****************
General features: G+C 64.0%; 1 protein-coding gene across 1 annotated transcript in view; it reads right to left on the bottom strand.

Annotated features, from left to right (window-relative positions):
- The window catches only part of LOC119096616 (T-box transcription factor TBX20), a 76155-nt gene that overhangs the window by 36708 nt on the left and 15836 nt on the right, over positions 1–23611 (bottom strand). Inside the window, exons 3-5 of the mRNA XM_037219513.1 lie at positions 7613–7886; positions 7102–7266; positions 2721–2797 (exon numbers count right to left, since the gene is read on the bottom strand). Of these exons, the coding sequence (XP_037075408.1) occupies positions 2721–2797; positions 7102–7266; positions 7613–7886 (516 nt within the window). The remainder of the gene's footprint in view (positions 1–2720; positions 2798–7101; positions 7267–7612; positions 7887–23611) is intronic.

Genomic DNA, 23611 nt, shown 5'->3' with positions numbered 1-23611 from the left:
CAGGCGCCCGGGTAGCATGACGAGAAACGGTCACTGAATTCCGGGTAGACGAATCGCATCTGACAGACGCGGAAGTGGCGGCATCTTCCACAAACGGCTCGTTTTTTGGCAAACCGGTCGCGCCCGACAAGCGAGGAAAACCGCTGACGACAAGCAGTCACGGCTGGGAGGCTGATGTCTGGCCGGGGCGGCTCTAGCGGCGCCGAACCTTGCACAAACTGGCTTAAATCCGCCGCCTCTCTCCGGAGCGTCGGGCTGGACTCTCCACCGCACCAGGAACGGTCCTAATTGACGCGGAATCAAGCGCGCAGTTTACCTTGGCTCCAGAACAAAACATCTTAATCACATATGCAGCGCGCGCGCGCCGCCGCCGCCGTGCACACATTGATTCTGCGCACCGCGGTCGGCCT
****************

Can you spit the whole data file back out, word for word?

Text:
General features: G+C 64.0%; 1 protein-coding gene across 1 annotated transcript in view; it reads right to left on the bottom strand.

Annotated features, from left to right (window-relative positions):
- The window catches only part of LOC119096616 (T-box transcription factor TBX20), a 76155-nt gene that overhangs the window by 36708 nt on the left and 15836 nt on the right, over positions 1–23611 (bottom strand). Inside the window, exons 3-5 of the mRNA XM_037219513.1 lie at positions 7613–7886; positions 7102–7266; positions 2721–2797 (exon numbers count right to left, since the gene is read on the bottom strand). Of these exons, the coding sequence (XP_037075408.1) occupies positions 2721–2797; positions 7102–7266; positions 7613–7886 (516 nt within the window). The remainder of the gene's footprint in view (positions 1–2720; positions 2798–7101; positions 7267–7612; positions 7887–23611) is intronic.

Genomic DNA, 23611 nt, shown 5'->3' with positions numbered 1-23611 from the left:
CAGGCGCCCGGGTAGCATGACGAGAAACGGTCACTGAATTCCGGGTAGACGAATCGCATCTGACAGACGCGGAAGTGGCGGCATCTTCCACAAACGGCTCGTTTTTTGGCAAACCGGTCGCGCCCGACAAGCGAGGAAAACCGCTGACGACAAGCAGTCACGGCTGGGAGGCTGATGTCTGGCCGGGGCGGCTCTAGCGGCGCCGAACCTTGCACAAACTGGCTTAAATCCGCCGCCTCTCTCCGGAGCGTCGGGCTGGACTCTCCACCGCACCAGGAACGGTCCTAATTGACGCGGAATCAAGCGCGCAGTTTACCTTGGCTCCAGAACAAAACATCTTAATCACATATGCAGCGCGCGCGCGCCGCCGCCGCCGTGCACACATTGATTCTGCGCACCGCGGTCGGCCT